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sulphate ion has tetrahedral geometry as predicted by VSEPR theory; the four S-O bonds are indistinguishable and have the same bond order, so the Lewis structure is better represented avoiding S=O double bonds; if instead of double bonds there are covalent dative bonds, what about the hybridization of S and O ? My idea is the following: Sulphur has hybridization sp3, each oxigen atom involved in dative bond has to provide an unfilled p orbital sulphate ion has tetrahedral geometry as predicted by VSEPR theory; the four S-O bonds are indistinguishable and have the same bond order, so the Lewis structure is better represented avoiding S=O double bonds; if instead of double bonds there are covalent dative bonds, what about the hybridization of S and O ?  enter image description here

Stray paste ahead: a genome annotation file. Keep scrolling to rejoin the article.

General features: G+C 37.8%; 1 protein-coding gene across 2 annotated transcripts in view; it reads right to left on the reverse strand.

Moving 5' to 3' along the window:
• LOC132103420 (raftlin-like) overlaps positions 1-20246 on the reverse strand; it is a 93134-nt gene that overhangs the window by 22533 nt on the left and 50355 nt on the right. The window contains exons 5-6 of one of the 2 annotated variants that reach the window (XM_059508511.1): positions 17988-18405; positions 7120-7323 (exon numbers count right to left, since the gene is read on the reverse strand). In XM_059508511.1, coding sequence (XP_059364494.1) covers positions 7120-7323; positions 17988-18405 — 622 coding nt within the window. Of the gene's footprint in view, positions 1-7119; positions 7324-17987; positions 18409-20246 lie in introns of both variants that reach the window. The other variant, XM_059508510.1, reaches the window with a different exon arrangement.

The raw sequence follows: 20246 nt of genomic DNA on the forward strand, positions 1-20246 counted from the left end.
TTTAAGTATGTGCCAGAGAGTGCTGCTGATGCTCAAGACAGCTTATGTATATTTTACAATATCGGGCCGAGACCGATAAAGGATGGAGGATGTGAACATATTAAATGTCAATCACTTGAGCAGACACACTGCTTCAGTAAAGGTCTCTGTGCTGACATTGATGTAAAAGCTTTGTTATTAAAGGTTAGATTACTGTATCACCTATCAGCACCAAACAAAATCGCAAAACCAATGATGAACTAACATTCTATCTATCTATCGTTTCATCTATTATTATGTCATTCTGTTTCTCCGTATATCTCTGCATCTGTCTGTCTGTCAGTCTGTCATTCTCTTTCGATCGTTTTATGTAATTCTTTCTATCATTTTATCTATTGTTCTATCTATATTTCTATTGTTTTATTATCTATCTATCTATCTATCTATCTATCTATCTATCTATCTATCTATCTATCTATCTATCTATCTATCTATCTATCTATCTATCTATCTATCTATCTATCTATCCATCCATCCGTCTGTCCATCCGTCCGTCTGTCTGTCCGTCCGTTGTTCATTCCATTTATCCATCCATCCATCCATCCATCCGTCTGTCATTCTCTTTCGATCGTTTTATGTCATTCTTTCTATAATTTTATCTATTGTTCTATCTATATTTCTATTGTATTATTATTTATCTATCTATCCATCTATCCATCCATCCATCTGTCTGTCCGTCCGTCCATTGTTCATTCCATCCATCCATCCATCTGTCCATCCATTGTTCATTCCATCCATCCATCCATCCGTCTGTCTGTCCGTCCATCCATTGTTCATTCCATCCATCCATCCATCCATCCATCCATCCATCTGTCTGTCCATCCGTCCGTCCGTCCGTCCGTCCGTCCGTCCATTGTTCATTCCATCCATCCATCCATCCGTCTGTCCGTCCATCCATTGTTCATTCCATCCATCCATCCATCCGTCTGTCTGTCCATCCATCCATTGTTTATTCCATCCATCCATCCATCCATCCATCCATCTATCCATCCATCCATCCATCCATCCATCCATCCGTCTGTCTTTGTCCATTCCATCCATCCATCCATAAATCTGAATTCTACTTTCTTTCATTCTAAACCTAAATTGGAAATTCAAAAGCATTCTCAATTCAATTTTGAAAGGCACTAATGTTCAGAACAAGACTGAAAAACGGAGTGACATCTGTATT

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  • $\begingroup$ Both structures cn be accepted. Lewis preferred the structure with 4 single bonds. L. Pauling preferred the mesomeric structure with two double bonds S=O $\endgroup$
    – Maurice
    Jul 3 '20 at 9:33
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    $\begingroup$ Both structures might be accepted but the best way to draw it in the Lewis formalism is to put a double positive charge on sulphur and have all four oxygens be negatively charged. That also ensures complete equivalence of the oxygens without the need for resonance structures. $\endgroup$
    – Jan
    Jul 3 '20 at 10:28
  • $\begingroup$ See chemistry.stackexchange.com/a/1094/103633 and the Wikipedia page linked therein. $\endgroup$
    – MichaelK
    Jan 20 at 16:13

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